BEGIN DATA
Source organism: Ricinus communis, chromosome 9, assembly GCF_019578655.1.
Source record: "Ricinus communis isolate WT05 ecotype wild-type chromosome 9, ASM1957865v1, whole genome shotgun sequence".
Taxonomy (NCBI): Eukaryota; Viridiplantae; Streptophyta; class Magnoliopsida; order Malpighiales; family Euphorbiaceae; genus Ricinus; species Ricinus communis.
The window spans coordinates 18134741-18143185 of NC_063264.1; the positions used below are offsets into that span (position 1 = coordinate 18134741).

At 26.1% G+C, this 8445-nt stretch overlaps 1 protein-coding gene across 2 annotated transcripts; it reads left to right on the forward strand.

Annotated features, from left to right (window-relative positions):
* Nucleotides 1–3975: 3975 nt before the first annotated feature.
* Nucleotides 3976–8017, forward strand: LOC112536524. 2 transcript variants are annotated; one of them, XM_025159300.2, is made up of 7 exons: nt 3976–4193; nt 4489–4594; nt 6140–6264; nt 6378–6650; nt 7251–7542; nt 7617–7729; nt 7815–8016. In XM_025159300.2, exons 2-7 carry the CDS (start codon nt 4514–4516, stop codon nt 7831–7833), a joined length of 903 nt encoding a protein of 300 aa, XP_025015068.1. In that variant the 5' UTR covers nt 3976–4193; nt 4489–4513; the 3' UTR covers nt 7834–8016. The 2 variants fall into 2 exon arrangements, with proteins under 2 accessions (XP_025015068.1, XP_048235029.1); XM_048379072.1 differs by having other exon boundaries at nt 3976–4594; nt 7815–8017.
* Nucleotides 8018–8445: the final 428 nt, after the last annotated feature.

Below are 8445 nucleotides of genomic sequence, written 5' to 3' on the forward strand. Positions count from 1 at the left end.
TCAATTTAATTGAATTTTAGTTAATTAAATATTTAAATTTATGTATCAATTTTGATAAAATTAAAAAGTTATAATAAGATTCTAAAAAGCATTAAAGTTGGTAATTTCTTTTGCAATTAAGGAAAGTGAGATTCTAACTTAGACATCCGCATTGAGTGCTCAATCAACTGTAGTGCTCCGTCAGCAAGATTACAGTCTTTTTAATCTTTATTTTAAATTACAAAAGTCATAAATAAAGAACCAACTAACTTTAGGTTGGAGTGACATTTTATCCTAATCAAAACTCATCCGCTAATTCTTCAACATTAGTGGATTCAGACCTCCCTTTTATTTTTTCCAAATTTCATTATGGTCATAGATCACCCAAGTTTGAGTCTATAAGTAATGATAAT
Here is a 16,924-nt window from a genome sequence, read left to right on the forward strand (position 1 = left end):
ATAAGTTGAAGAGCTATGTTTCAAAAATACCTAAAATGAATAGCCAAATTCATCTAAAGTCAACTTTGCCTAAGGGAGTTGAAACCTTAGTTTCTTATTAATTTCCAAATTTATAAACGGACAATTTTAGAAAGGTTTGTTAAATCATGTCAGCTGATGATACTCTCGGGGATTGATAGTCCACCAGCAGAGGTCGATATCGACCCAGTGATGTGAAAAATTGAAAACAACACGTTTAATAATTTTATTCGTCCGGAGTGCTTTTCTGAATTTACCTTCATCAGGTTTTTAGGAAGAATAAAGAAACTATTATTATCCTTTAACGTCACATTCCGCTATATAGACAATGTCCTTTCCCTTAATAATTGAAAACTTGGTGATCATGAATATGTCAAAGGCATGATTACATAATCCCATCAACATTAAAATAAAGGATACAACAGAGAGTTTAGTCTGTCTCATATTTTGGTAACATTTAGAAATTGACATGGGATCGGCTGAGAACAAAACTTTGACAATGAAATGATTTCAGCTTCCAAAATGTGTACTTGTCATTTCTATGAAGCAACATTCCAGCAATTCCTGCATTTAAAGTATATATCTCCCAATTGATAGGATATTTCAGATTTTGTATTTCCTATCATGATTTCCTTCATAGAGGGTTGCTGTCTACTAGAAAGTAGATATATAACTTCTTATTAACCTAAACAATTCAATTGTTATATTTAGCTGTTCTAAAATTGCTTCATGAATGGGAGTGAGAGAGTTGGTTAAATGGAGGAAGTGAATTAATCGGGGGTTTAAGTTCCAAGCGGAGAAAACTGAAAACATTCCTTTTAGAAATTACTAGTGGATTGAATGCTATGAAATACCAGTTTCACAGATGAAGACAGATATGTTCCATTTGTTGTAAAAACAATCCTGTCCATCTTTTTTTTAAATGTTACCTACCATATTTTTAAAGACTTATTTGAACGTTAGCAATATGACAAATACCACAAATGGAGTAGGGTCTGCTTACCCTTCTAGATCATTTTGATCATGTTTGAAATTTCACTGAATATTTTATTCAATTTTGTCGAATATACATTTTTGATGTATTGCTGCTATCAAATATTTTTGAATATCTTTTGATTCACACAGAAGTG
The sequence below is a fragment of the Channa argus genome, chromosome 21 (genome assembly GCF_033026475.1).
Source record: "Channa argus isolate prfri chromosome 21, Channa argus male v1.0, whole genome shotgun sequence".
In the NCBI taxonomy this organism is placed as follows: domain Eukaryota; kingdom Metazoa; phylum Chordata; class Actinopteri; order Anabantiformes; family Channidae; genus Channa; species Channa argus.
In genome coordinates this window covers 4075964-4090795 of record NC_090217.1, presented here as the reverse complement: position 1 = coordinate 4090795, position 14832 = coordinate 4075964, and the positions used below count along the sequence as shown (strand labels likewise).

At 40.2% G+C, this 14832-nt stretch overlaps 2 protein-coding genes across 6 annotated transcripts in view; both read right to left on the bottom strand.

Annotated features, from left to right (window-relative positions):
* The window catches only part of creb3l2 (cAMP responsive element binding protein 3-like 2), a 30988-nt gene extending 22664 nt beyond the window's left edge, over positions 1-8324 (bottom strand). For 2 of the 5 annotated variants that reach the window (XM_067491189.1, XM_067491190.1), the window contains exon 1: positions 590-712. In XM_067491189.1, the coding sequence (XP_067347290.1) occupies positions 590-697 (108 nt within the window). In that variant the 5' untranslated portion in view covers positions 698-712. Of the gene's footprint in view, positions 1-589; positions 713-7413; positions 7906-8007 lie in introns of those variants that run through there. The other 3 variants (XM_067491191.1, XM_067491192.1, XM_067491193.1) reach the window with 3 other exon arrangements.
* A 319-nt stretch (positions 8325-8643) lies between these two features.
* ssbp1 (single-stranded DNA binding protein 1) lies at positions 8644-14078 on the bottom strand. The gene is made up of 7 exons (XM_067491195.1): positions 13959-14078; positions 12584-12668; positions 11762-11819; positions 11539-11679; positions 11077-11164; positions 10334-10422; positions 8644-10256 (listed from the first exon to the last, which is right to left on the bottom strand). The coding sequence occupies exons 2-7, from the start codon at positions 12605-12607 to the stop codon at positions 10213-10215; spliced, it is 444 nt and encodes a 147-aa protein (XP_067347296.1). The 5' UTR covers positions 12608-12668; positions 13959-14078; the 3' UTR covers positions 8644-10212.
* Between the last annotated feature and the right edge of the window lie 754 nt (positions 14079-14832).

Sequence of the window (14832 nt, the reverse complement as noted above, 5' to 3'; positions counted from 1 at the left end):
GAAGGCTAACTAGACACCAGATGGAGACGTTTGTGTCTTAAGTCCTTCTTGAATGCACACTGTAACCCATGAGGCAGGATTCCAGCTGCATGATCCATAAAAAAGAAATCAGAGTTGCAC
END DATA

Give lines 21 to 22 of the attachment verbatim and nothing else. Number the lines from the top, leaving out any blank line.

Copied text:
* A 319-nt stretch (positions 8325-8643) lies between these two features.
* ssbp1 (single-stranded DNA binding protein 1) lies at positions 8644-14078 on the bottom strand. The gene is made up of 7 exons (XM_067491195.1): positions 13959-14078; positions 12584-12668; positions 11762-11819; positions 11539-11679; positions 11077-11164; positions 10334-10422; positions 8644-10256 (listed from the first exon to the last, which is right to left on the bottom strand). The coding sequence occupies exons 2-7, from the start codon at positions 12605-12607 to the stop codon at positions 10213-10215; spliced, it is 444 nt and encodes a 147-aa protein (XP_067347296.1). The 5' UTR covers positions 12608-12668; positions 13959-14078; the 3' UTR covers positions 8644-10212.